Ofstream file ("example.bin", iOS:: Out | Ios::app | Ios::binary);

Both of these open files are the correct way.

You can check whether a file has been successfully opened by calling the member function Is_open (): bool Is_open ();

It returns a Boolean (bool) value that is true (true) to indicate that the file has been successfully opened, and False (false) is reversed.

Closing files (Closing a file)

When the file read and write operation is complete, we must close the file so that the file becomes accessible again. Closing a file requires calling the member function close (), which is responsible for draining the data from the cache and closing the file. Its format is simple: void close ();

Once this function is called, the original stream object can be used to open other files, and the file can be re-accessed by all other processes (process).

To prevent the flow object from being destroyed when the open file is also contacted, the destructor (destructor) automatically calls the Close function closed.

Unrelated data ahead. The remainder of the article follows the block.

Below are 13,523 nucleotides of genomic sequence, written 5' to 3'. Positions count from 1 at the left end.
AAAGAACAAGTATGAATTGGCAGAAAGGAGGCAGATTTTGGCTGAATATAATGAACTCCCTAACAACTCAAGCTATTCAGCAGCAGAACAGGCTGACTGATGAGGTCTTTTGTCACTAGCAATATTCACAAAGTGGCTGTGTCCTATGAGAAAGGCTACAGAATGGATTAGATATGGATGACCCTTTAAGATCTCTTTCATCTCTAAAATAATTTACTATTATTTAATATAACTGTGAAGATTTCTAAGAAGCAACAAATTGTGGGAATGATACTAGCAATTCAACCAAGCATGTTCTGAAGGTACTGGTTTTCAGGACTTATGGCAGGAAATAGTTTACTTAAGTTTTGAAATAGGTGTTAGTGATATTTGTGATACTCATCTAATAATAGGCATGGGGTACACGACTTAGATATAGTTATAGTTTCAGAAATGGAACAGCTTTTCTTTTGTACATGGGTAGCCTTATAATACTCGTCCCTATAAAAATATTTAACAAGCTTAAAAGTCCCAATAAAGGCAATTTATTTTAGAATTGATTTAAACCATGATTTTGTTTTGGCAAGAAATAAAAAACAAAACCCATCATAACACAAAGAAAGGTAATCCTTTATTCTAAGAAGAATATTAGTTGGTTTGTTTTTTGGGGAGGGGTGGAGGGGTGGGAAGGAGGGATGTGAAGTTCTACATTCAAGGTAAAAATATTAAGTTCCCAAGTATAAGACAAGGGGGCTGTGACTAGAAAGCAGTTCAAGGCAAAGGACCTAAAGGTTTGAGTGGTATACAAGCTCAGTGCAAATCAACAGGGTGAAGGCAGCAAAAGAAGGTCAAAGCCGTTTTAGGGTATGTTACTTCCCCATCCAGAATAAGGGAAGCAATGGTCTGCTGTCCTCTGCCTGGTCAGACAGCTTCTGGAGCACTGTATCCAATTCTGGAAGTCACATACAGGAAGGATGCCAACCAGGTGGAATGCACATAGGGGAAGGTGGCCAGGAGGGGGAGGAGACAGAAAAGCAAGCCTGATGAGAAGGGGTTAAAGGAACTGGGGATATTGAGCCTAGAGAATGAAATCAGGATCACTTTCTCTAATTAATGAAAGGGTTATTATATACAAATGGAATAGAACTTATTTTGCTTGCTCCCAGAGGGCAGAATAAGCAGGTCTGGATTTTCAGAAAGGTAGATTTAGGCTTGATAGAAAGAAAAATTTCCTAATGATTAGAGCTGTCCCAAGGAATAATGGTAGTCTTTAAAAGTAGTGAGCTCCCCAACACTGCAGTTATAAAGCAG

Text files

Class Ofstream, Ifstream and FStream are derived from Ostream, IStream and iostream respectively. This is why the FStream object can use the members of its parent class to access the data.

In general, we will use these classes with the same member functions (CIN and cout) as the console to interact with the input and output. As shown in the following example, we use the overloaded insert operator <<://Writing on a text file

#include <fiostream.h>int  main () {Ofstream examplefile ("example.txt" ); if  "This wasa line.\n""This isanother line.\n " ; Examplefile.close ();} return 0 ;}

File Example.txt

This was a line.

This was another line.

Reading data from a file can also be used in the same way as CIN://reading a text file

#include <iostream.h>#include<fstream.h>#include<stdlib.h>intMain () {Charbuffer[ the];ifstream Examplefile ("Example.txt");if(!Examplefile.is_open ()) {cout<<"Error Opening file"; Exit (1); } while(!examplefile.eof ()) {examplefile.getline (buffer, -); cout<< Buffer <<Endl;}return 0;}

This was a line.

This was another line.

The above example reads the contents of a text file and prints it to the screen. Note that we used a new member function called EOF, which is Ifstream inherited from class iOS and returns True when the end of the file is reached.

Validation of status identifiers (verification of State flags)